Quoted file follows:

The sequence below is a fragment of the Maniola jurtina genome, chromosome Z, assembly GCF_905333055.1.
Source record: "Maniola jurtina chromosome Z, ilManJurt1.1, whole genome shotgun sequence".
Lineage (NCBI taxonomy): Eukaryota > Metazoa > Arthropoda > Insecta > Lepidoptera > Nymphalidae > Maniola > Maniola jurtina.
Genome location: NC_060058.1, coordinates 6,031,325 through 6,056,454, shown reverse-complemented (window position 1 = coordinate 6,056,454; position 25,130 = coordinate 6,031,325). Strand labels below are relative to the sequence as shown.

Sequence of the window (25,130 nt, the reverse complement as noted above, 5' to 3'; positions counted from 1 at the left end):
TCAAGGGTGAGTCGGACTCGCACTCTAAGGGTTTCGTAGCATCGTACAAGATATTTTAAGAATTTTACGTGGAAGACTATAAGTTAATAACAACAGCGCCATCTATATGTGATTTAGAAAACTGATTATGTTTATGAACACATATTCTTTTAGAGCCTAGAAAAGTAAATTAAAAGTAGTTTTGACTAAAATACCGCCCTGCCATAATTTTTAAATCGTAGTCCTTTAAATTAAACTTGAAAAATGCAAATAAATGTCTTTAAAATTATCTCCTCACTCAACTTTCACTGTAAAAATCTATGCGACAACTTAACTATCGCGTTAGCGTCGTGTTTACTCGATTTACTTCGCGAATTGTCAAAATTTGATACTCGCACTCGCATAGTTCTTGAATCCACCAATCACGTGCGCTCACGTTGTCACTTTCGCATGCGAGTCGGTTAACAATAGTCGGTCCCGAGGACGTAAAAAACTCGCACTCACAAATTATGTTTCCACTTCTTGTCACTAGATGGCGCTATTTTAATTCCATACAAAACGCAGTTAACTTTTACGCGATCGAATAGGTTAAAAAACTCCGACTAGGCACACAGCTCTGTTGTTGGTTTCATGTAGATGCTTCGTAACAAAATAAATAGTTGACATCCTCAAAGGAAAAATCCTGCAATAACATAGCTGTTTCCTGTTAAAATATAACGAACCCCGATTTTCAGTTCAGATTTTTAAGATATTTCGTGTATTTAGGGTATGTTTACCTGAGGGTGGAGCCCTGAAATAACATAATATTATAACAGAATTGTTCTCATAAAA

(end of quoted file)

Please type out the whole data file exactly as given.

The sequence below is a fragment of the Maniola jurtina genome, chromosome Z, assembly GCF_905333055.1.
Source record: "Maniola jurtina chromosome Z, ilManJurt1.1, whole genome shotgun sequence".
Lineage (NCBI taxonomy): Eukaryota > Metazoa > Arthropoda > Insecta > Lepidoptera > Nymphalidae > Maniola > Maniola jurtina.
Genome location: NC_060058.1, coordinates 6,031,325 through 6,056,454, shown reverse-complemented (window position 1 = coordinate 6,056,454; position 25,130 = coordinate 6,031,325). Strand labels below are relative to the sequence as shown.

Sequence of the window (25,130 nt, the reverse complement as noted above, 5' to 3'; positions counted from 1 at the left end):
TCAAGGGTGAGTCGGACTCGCACTCTAAGGGTTTCGTAGCATCGTACAAGATATTTTAAGAATTTTACGTGGAAGACTATAAGTTAATAACAACAGCGCCATCTATATGTGATTTAGAAAACTGATTATGTTTATGAACACATATTCTTTTAGAGCCTAGAAAAGTAAATTAAAAGTAGTTTTGACTAAAATACCGCCCTGCCATAATTTTTAAATCGTAGTCCTTTAAATTAAACTTGAAAAATGCAAATAAATGTCTTTAAAATTATCTCCTCACTCAACTTTCACTGTAAAAATCTATGCGACAACTTAACTATCGCGTTAGCGTCGTGTTTACTCGATTTACTTCGCGAATTGTCAAAATTTGATACTCGCACTCGCATAGTTCTTGAATCCACCAATCACGTGCGCTCACGTTGTCACTTTCGCATGCGAGTCGGTTAACAATAGTCGGTCCCGAGGACGTAAAAAACTCGCACTCACAAATTATGTTTCCACTTCTTGTCACTAGATGGCGCTATTTTAATTCCATACAAAACGCAGTTAACTTTTACGCGATCGAATAGGTTAAAAAACTCCGACTAGGCACACAGCTCTGTTGTTGGTTTCATGTAGATGCTTCGTAACAAAATAAATAGTTGACATCCTCAAAGGAAAAATCCTGCAATAACATAGCTGTTTCCTGTTAAAATATAACGAACCCCGATTTTCAGTTCAGATTTTTAAGATATTTCGTGTATTTAGGGTATGTTTACCTGAGGGTGGAGCCCTGAAATAACATAATATTATAACAGAATTGTTCTCATAAAA